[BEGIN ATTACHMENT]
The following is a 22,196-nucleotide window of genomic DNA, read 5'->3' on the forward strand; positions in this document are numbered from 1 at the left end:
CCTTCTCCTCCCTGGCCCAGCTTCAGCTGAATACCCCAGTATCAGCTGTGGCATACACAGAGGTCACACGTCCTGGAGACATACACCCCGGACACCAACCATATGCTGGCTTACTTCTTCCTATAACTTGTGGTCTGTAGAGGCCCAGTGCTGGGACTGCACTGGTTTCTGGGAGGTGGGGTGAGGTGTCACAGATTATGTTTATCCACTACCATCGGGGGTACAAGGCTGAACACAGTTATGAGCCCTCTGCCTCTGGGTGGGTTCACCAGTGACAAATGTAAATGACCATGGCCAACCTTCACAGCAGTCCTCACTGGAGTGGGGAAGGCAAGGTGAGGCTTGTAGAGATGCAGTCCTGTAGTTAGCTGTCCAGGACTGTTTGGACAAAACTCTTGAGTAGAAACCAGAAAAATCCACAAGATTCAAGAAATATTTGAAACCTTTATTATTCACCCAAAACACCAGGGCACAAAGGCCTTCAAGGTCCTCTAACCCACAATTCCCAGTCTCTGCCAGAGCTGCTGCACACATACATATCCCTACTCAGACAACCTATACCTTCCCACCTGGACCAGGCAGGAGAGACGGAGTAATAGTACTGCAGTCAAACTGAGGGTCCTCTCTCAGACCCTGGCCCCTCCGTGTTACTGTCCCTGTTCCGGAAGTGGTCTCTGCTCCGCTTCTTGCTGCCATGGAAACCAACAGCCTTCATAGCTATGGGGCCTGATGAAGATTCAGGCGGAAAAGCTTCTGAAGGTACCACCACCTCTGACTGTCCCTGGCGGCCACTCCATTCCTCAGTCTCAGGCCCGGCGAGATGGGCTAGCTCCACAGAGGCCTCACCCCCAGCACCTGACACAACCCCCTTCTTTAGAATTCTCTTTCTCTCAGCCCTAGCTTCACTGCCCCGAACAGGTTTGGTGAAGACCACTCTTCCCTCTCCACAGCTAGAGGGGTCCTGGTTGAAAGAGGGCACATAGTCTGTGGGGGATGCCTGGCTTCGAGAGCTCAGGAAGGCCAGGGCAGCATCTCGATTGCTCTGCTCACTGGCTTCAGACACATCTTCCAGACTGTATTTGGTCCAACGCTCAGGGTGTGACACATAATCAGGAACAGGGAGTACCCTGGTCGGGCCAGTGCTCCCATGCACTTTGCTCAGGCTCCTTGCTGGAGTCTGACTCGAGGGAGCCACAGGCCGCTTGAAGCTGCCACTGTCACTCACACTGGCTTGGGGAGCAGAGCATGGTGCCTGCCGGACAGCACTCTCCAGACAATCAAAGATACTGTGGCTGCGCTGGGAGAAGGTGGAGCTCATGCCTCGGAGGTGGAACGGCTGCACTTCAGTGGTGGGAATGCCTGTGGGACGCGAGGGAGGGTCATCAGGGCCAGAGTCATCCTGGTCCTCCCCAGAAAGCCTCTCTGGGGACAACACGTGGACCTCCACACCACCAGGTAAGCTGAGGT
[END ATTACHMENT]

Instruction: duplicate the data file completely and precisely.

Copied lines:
The following is a 22,196-nucleotide window of genomic DNA, read 5'->3' on the forward strand; positions in this document are numbered from 1 at the left end:
CCTTCTCCTCCCTGGCCCAGCTTCAGCTGAATACCCCAGTATCAGCTGTGGCATACACAGAGGTCACACGTCCTGGAGACATACACCCCGGACACCAACCATATGCTGGCTTACTTCTTCCTATAACTTGTGGTCTGTAGAGGCCCAGTGCTGGGACTGCACTGGTTTCTGGGAGGTGGGGTGAGGTGTCACAGATTATGTTTATCCACTACCATCGGGGGTACAAGGCTGAACACAGTTATGAGCCCTCTGCCTCTGGGTGGGTTCACCAGTGACAAATGTAAATGACCATGGCCAACCTTCACAGCAGTCCTCACTGGAGTGGGGAAGGCAAGGTGAGGCTTGTAGAGATGCAGTCCTGTAGTTAGCTGTCCAGGACTGTTTGGACAAAACTCTTGAGTAGAAACCAGAAAAATCCACAAGATTCAAGAAATATTTGAAACCTTTATTATTCACCCAAAACACCAGGGCACAAAGGCCTTCAAGGTCCTCTAACCCACAATTCCCAGTCTCTGCCAGAGCTGCTGCACACATACATATCCCTACTCAGACAACCTATACCTTCCCACCTGGACCAGGCAGGAGAGACGGAGTAATAGTACTGCAGTCAAACTGAGGGTCCTCTCTCAGACCCTGGCCCCTCCGTGTTACTGTCCCTGTTCCGGAAGTGGTCTCTGCTCCGCTTCTTGCTGCCATGGAAACCAACAGCCTTCATAGCTATGGGGCCTGATGAAGATTCAGGCGGAAAAGCTTCTGAAGGTACCACCACCTCTGACTGTCCCTGGCGGCCACTCCATTCCTCAGTCTCAGGCCCGGCGAGATGGGCTAGCTCCACAGAGGCCTCACCCCCAGCACCTGACACAACCCCCTTCTTTAGAATTCTCTTTCTCTCAGCCCTAGCTTCACTGCCCCGAACAGGTTTGGTGAAGACCACTCTTCCCTCTCCACAGCTAGAGGGGTCCTGGTTGAAAGAGGGCACATAGTCTGTGGGGGATGCCTGGCTTCGAGAGCTCAGGAAGGCCAGGGCAGCATCTCGATTGCTCTGCTCACTGGCTTCAGACACATCTTCCAGACTGTATTTGGTCCAACGCTCAGGGTGTGACACATAATCAGGAACAGGGAGTACCCTGGTCGGGCCAGTGCTCCCATGCACTTTGCTCAGGCTCCTTGCTGGAGTCTGACTCGAGGGAGCCACAGGCCGCTTGAAGCTGCCACTGTCACTCACACTGGCTTGGGGAGCAGAGCATGGTGCCTGCCGGACAGCACTCTCCAGACAATCAAAGATACTGTGGCTGCGCTGGGAGAAGGTGGAGCTCATGCCTCGGAGGTGGAACGGCTGCACTTCAGTGGTGGGAATGCCTGTGGGACGCGAGGGAGGGTCATCAGGGCCAGAGTCATCCTGGTCCTCCCCAGAAAGCCTCTCTGGGGACAACACGTGGACCTCCACACCACCAGGTAAGCTGAGGT